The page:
While some provisional ballots remain uncounted, Compton Mayor Aja Brown appears headed toward a second term defeating former Mayor Omar Bradley with 60 percent of the vote at press time.

Bradley, 59, had forced a runoff in the April primary, which intially yielded six candidates, but couldn’t defeat Brown, 35, who was the youngest mayor in the city’s history, when elected in 2013.

“I think the city is definitely at a crossroads,” Brown said in a phone interview from her watch party at a TGI Friday’s.

Brown went to great lengths to explain to voters how she had worked to improve the city, but she said Compton had a lot more to improve on going forward. “I’m excited to get the next phase of our work done,” she said.

While campaigning, she repeatedly pointed to her efforts to fix the city’s pothole problem. Along the way, she also made sure voters didn’t forget her opponent’s past.

“Our city has overcome decades of corruption. We now have the resources. We have the funding. We have the plan, and now we need the time to implement full restoration for our city,” she said.

Bradley was convicted of misusing city funds in 2012 after his tenure as mayor ended. The finding was later thrown out on appeal, enabling him to run for office again. He does, however, face a retrial on the charges, for which a date has not been set.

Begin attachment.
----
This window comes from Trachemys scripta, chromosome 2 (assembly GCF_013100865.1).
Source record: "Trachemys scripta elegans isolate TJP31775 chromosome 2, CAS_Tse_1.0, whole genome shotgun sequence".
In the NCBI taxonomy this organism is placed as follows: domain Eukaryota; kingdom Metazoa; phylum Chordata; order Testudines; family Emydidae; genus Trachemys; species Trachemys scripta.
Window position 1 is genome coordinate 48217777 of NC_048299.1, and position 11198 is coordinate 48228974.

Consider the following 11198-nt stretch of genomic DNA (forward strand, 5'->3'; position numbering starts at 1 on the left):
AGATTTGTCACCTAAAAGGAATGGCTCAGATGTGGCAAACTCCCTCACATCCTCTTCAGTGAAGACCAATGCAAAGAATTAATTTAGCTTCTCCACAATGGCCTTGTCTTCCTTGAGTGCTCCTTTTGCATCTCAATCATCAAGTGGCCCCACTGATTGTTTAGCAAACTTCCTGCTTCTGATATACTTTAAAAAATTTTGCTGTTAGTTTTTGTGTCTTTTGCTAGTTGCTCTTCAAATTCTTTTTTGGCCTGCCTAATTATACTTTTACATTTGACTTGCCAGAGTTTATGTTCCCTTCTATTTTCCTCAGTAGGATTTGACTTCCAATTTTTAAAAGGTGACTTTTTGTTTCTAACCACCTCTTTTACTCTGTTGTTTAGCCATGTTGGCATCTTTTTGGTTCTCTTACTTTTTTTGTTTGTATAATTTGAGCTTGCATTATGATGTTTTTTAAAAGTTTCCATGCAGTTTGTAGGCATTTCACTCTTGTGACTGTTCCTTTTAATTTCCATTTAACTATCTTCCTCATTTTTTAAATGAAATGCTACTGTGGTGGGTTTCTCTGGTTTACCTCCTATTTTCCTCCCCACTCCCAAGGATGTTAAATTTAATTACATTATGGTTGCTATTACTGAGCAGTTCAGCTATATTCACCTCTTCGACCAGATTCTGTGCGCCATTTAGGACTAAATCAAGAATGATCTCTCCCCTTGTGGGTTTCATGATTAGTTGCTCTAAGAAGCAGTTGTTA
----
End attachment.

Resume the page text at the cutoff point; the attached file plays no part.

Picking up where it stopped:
The longtime politician and Compton resident ran on the message that City Hall and Brown had failed to live up to their promises to citizens. He pointed to the city’s streets as a prime example of how city services were not being delivered.

“When you have the highest taxes in the county, you have trees that haven’t been trimmed in years, you have potholes on every street—you have to focus your priority and your energies on the services that the citizens need,” he said, and posed the question to voters, “Are you getting what you voted for with Brown?”

Never the less, it wasn’t enough for Bradley to sway the votes in his direction and Brown came out with the victory.